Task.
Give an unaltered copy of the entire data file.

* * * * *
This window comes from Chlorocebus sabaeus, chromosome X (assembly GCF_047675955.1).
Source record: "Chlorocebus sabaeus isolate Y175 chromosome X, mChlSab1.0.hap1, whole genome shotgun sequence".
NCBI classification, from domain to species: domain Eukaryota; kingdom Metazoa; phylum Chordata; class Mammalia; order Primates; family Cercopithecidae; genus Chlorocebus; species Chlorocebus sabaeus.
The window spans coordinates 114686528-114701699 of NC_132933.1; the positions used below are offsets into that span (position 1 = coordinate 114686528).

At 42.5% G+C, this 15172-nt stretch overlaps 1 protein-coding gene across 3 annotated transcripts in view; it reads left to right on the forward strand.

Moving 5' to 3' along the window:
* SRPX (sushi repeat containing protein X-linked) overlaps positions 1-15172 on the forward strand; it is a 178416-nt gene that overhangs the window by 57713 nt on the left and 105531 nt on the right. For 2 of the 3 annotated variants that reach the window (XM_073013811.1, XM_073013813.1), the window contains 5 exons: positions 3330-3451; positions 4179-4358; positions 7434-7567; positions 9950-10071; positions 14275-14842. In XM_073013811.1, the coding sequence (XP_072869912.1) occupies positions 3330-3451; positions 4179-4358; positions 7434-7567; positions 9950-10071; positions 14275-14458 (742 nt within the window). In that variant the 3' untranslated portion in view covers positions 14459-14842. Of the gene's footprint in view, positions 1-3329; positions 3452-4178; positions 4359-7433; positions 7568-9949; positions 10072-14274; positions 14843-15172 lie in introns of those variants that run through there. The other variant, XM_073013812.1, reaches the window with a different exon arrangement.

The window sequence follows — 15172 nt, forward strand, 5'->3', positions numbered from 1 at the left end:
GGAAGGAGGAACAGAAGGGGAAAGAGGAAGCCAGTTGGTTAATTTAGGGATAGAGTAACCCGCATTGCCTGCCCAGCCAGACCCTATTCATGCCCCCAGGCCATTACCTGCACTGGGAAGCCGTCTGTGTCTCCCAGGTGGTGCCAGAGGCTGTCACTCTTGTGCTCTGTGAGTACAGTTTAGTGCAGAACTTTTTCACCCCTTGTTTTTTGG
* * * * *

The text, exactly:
This window comes from Chlorocebus sabaeus, chromosome X (assembly GCF_047675955.1).
Source record: "Chlorocebus sabaeus isolate Y175 chromosome X, mChlSab1.0.hap1, whole genome shotgun sequence".
NCBI classification, from domain to species: domain Eukaryota; kingdom Metazoa; phylum Chordata; class Mammalia; order Primates; family Cercopithecidae; genus Chlorocebus; species Chlorocebus sabaeus.
The window spans coordinates 114686528-114701699 of NC_132933.1; the positions used below are offsets into that span (position 1 = coordinate 114686528).

At 42.5% G+C, this 15172-nt stretch overlaps 1 protein-coding gene across 3 annotated transcripts in view; it reads left to right on the forward strand.

Moving 5' to 3' along the window:
* SRPX (sushi repeat containing protein X-linked) overlaps positions 1-15172 on the forward strand; it is a 178416-nt gene that overhangs the window by 57713 nt on the left and 105531 nt on the right. For 2 of the 3 annotated variants that reach the window (XM_073013811.1, XM_073013813.1), the window contains 5 exons: positions 3330-3451; positions 4179-4358; positions 7434-7567; positions 9950-10071; positions 14275-14842. In XM_073013811.1, the coding sequence (XP_072869912.1) occupies positions 3330-3451; positions 4179-4358; positions 7434-7567; positions 9950-10071; positions 14275-14458 (742 nt within the window). In that variant the 3' untranslated portion in view covers positions 14459-14842. Of the gene's footprint in view, positions 1-3329; positions 3452-4178; positions 4359-7433; positions 7568-9949; positions 10072-14274; positions 14843-15172 lie in introns of those variants that run through there. The other variant, XM_073013812.1, reaches the window with a different exon arrangement.

The window sequence follows — 15172 nt, forward strand, 5'->3', positions numbered from 1 at the left end:
GGAAGGAGGAACAGAAGGGGAAAGAGGAAGCCAGTTGGTTAATTTAGGGATAGAGTAACCCGCATTGCCTGCCCAGCCAGACCCTATTCATGCCCCCAGGCCATTACCTGCACTGGGAAGCCGTCTGTGTCTCCCAGGTGGTGCCAGAGGCTGTCACTCTTGTGCTCTGTGAGTACAGTTTAGTGCAGAACTTTTTCACCCCTTGTTTTTTGG